Dark Reading is part of the Informa Tech Division of Informa PLC

This site is operated by a business or businesses owned by Informa PLC and all copyright resides with them.Informa PLC's registered office is 5 Howick Place, London SW1P 1WG. Registered in England and Wales. Number 8860726.

Threat Intelligence

4/28/2021
09:00 AM
Connect Directly
Twitter
LinkedIn
RSS
E-Mail
50%
50%

Attacks Targeting ADFS Token Signing Certificates Could Become Next Big Threat

New research shows how threat actors can steal and decrypt signing certificates so SAML tokens can be forged.

Conventional access control and detection mechanisms alone are no longer sufficient to protect enterprise Active Directory Federation Services (ADFS) environments against targeted attacks.

With organizations increasingly adopting cloud services, threat actors have begun focusing on ADFS as an avenue to gain and maintain long-term access on Microsoft 365 and other cloud-based services environments, according to a new FireEye Mandiant report, out Tuesday.

Related Content:

SolarWinds Campaign Focuses Attention on 'Golden SAML' Attack Vector

Special Report: Tech Insights: Detecting and Preventing Insider Data Leaks

New From The Edge: 10K Hackers Defend the Planet Against Extraterrestrials

"[ADFS] is the linchpin that ties together the corporate network with various cloud services like Microsoft 365," says Doug Bienstock, manager at Mandiant. "As more organizations move to the cloud, ADFS and its analogs will increasingly be targeted."

Mandiant's report highlights a previously unknown method for stealing and decrypting a digital signing certificate from an ADFS server so it can be used to forge SAML tokens for accessing an organization's cloud services accounts as any user, at any time, without authentication.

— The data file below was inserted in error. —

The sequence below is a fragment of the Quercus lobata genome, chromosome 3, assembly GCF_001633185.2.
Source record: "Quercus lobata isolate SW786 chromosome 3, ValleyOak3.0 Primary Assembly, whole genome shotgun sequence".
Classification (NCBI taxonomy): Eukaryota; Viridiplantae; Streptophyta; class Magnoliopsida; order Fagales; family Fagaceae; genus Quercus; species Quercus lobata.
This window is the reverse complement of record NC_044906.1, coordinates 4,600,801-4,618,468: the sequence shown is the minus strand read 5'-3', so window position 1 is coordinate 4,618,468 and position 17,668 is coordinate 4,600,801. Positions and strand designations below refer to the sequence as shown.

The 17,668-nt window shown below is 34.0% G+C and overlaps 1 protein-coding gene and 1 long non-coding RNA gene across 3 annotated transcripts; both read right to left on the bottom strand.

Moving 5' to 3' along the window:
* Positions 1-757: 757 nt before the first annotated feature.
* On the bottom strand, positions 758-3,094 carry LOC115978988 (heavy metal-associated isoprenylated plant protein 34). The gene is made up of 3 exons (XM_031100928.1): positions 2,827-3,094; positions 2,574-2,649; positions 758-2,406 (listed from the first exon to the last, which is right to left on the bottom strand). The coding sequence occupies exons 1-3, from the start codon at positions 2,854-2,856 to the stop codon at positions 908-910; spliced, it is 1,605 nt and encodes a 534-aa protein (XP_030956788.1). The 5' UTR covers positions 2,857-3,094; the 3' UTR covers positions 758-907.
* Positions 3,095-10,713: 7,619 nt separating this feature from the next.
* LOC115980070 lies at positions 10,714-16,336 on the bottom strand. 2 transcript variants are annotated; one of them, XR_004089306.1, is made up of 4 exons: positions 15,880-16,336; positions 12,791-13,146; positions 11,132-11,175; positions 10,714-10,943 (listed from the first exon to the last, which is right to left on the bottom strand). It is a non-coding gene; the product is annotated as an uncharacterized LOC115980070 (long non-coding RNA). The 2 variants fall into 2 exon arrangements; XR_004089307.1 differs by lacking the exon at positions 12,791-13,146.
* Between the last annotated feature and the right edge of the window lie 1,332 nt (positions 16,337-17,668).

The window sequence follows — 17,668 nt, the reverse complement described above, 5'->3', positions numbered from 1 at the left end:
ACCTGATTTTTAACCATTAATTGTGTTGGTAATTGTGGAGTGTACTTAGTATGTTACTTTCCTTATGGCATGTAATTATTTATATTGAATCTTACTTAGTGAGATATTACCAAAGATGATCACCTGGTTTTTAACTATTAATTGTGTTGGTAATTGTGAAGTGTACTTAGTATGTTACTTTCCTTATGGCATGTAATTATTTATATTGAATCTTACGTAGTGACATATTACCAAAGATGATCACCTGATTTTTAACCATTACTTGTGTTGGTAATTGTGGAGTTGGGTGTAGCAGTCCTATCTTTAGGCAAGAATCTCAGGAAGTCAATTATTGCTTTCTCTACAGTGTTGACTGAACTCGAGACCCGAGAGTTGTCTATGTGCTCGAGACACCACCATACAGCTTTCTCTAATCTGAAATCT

The notion of attackers using forged SAML tokens to freely access enterprise resources on-premises and in the cloud is not new. CyberArk first described the technique, which it dubbed "Golden SAML," back in 2017. The SolarWinds attack disclosed last December marked the first time a threat actor was observed actually using the technique to bypass authentication mechanisms — including multifactor — to gain access to an enterprise cloud services environment.

Mandiant's tactic takes advantage of the fundamental process by which ADFS enables federated identity and access management in enterprise environments. To enable single sign-on access to enterprise apps on-premises and in the cloud, ADFS first verifies a user's identity using Active Directory and then issues SAML tokens containing digitally signed assertions that describe the user. Applications such as Microsoft 365 use the tokens to authorize the appropriate level of access to users.

"The Token Signing Certificate is the bedrock of security in ADFS," Bienstock writes in Mandiant's report. "Microsoft 365 uses the digital signature to validate that the SAML token is authentic, valid, and comes from an ADFS server that it trusts."

Stealing the tokens can be relatively difficult in default ADFS configurations where the token signing certificate is stored in encrypted form in a tightly restricted internal Windows database on the ADFS server. Controls such as secure credential management, network segmentation, and EDR can all hamper an attacker's ability to access an ADFS server and the token signing certificate.

However, the situation is different in environments where multiple ADFS servers have been deployed for load-balancing and high-availability purposes. The multiple individual ADFS nodes in these so-called farm configurations use a replication service to share and sync configuration info and certificates from the primary server.  

The whole process by which this happens gives attackers an opening to steal the token signing certificate simply by accessing the ADFS server over the standard HTTP port and decrypting it using any domain user credentials. "This would give them persistent ability to perform a Golden SAML attack with only access to the network as a requirement," Bienstock states in the report. Because ADFS replication events are not logged, the technique is hard to detect.